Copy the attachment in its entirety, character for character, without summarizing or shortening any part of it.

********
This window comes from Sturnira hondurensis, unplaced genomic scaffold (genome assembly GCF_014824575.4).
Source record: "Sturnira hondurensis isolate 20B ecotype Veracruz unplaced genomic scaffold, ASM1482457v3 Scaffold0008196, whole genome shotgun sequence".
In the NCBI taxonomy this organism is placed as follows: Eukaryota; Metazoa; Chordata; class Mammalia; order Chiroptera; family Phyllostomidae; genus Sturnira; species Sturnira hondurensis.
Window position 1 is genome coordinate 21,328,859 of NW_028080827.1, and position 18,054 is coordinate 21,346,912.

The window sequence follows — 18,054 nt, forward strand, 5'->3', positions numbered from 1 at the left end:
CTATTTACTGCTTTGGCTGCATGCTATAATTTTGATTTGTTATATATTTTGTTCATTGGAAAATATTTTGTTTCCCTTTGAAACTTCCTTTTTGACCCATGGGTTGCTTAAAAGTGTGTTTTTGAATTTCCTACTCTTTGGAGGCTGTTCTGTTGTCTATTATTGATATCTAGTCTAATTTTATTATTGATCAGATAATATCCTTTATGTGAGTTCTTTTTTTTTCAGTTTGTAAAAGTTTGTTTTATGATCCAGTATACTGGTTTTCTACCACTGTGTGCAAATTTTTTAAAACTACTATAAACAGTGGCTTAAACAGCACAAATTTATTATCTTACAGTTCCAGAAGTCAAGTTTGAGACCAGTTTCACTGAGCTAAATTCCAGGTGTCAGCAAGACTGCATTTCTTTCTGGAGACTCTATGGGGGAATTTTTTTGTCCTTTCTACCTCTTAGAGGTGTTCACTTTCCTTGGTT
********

This window comes from Sturnira hondurensis, unplaced genomic scaffold (genome assembly GCF_014824575.4).
Source record: "Sturnira hondurensis isolate 20B ecotype Veracruz unplaced genomic scaffold, ASM1482457v3 Scaffold0008196, whole genome shotgun sequence".
In the NCBI taxonomy this organism is placed as follows: Eukaryota; Metazoa; Chordata; class Mammalia; order Chiroptera; family Phyllostomidae; genus Sturnira; species Sturnira hondurensis.
Window position 1 is genome coordinate 21,328,859 of NW_028080827.1, and position 18,054 is coordinate 21,346,912.

The window sequence follows — 18,054 nt, forward strand, 5'->3', positions numbered from 1 at the left end:
CTATTTACTGCTTTGGCTGCATGCTATAATTTTGATTTGTTATATATTTTGTTCATTGGAAAATATTTTGTTTCCCTTTGAAACTTCCTTTTTGACCCATGGGTTGCTTAAAAGTGTGTTTTTGAATTTCCTACTCTTTGGAGGCTGTTCTGTTGTCTATTATTGATATCTAGTCTAATTTTATTATTGATCAGATAATATCCTTTATGTGAGTTCTTTTTTTTTCAGTTTGTAAAAGTTTGTTTTATGATCCAGTATACTGGTTTTCTACCACTGTGTGCAAATTTTTTAAAACTACTATAAACAGTGGCTTAAACAGCACAAATTTATTATCTTACAGTTCCAGAAGTCAAGTTTGAGACCAGTTTCACTGAGCTAAATTCCAGGTGTCAGCAAGACTGCATTTCTTTCTGGAGACTCTATGGGGGAATTTTTTTGTCCTTTCTACCTCTTAGAGGTGTTCACTTTCCTTGGTT